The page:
How should employment tribunals make determinations on preliminary issues in discrimination claims?
With careful and reasoned analysis held the EAT in Rooney v Leicester City Council.
The claim was brought by Ms Rooney who was a childcare social worker employed by Leicester CC since 2006. In 2017 Ms Rooney entered the menopause and had a number of periods of sickness absence with menopausal symptoms and work-related stress. Leicester CC managed this absence in what Ms Rooney felt was an insensitive and heavy-handed way, which lead to her resigning in October 2018.
Ms Rooney brought two separate tribunal claims, the second of which argued that her menopausal symptoms were a disability and that she had been discriminated against by the Council in relation to her disability and her sex. These claims were considered and struck out at a tribunal preliminary hearing in November 2019. The tribunal found that Ms Rooney's menopausal symptoms were not a disability and that there was insufficient evidence of sex discrimination for the claim to proceed.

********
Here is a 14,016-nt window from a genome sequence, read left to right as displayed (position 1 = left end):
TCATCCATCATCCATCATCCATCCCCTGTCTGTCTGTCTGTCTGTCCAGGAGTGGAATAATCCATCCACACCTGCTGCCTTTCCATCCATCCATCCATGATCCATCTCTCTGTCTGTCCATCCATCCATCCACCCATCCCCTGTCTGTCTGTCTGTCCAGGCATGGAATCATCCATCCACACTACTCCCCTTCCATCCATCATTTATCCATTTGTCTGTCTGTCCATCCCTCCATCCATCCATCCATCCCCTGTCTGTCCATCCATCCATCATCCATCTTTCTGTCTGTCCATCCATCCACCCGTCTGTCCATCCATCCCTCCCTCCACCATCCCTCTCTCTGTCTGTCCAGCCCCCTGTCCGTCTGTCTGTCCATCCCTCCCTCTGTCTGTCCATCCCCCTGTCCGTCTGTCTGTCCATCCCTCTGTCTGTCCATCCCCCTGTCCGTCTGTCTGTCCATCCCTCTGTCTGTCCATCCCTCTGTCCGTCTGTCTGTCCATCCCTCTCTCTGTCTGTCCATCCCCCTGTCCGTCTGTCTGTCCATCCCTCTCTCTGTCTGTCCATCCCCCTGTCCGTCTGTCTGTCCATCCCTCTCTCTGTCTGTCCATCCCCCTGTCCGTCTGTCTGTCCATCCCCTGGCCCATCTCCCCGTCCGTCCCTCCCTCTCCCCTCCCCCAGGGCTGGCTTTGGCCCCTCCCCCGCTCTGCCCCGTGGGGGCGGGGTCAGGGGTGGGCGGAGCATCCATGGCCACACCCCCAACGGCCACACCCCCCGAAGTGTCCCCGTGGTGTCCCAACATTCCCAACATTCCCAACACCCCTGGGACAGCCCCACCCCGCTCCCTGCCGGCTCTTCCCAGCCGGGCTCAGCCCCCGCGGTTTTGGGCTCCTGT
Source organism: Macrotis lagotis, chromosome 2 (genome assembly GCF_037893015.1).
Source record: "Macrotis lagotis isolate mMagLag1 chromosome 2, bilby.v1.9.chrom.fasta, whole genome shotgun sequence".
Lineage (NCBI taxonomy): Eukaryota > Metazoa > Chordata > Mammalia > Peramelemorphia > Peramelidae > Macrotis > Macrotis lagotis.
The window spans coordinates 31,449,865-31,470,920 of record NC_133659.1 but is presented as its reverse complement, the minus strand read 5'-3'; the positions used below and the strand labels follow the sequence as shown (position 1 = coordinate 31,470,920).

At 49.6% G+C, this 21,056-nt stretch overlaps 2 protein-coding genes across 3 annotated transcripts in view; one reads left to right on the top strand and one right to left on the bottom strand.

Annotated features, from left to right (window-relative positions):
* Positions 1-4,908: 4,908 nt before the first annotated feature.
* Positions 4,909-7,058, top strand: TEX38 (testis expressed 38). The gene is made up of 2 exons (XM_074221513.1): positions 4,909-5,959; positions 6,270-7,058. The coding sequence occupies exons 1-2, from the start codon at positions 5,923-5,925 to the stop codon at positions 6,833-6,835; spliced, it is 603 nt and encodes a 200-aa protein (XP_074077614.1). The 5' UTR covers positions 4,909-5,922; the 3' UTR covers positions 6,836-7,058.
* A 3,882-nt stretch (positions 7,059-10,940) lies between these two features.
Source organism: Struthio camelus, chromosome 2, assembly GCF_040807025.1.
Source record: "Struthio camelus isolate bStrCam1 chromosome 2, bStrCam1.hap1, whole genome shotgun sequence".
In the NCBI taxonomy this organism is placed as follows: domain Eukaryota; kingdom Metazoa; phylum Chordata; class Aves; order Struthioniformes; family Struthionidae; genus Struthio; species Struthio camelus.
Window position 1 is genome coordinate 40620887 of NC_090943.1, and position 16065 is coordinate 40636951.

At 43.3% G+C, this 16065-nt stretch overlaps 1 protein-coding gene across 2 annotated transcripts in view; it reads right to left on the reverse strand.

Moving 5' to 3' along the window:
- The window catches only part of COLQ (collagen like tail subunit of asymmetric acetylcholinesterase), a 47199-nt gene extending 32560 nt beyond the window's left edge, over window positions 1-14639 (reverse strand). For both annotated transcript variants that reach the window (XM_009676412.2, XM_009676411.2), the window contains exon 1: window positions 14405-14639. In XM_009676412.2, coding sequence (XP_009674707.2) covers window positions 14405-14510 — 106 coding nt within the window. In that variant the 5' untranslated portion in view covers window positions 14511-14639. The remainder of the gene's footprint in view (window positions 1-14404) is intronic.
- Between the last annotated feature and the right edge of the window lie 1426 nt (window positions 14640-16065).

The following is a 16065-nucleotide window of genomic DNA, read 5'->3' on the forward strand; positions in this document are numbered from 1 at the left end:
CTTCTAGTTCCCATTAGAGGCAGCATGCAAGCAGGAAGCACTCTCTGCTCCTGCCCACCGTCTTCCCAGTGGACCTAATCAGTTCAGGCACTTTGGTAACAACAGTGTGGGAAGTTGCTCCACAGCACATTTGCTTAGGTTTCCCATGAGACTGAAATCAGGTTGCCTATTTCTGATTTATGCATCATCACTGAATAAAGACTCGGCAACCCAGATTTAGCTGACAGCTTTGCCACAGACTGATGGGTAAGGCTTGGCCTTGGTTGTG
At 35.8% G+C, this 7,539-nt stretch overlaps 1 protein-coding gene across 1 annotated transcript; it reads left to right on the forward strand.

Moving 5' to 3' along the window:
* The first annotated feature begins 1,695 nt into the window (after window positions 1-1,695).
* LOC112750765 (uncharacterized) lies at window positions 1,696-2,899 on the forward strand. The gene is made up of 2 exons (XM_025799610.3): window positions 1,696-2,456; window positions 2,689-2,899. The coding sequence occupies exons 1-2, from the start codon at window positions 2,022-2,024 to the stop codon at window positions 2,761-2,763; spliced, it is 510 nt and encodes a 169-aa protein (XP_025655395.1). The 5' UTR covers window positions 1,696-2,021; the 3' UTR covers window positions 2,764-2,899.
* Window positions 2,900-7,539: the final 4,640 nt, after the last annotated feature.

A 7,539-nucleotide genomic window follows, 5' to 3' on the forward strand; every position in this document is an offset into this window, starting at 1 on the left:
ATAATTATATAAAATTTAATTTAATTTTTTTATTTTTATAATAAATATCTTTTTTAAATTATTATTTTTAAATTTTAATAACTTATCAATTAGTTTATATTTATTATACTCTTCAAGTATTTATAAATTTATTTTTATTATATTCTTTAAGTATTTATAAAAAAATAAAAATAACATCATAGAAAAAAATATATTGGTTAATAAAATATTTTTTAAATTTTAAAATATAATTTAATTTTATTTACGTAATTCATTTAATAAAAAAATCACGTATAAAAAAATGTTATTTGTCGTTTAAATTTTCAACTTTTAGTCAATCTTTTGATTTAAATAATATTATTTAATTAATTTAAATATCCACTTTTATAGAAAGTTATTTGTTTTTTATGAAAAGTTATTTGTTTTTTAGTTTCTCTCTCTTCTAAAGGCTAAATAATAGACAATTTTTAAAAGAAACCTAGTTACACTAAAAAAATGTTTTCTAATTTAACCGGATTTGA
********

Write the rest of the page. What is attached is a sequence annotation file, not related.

The EAT overturned this decision on appeal and found that the tribunal had failed to provide sufficient reasoning to support either decision. The tribunal had not explained why Ms Rooney's condition did not meet the disability threshold under s6, it was unclear if the tribunal's finding was based upon the longevity of her condition or its impact. The sex discrimination finding had not considered the evidence which Ms Rooney put forward in a Scott Schedule. The claim was remitted back to the tribunal to consider these issues.
Thanks to Mark Alaszewski of didlaw for preparing this case summary.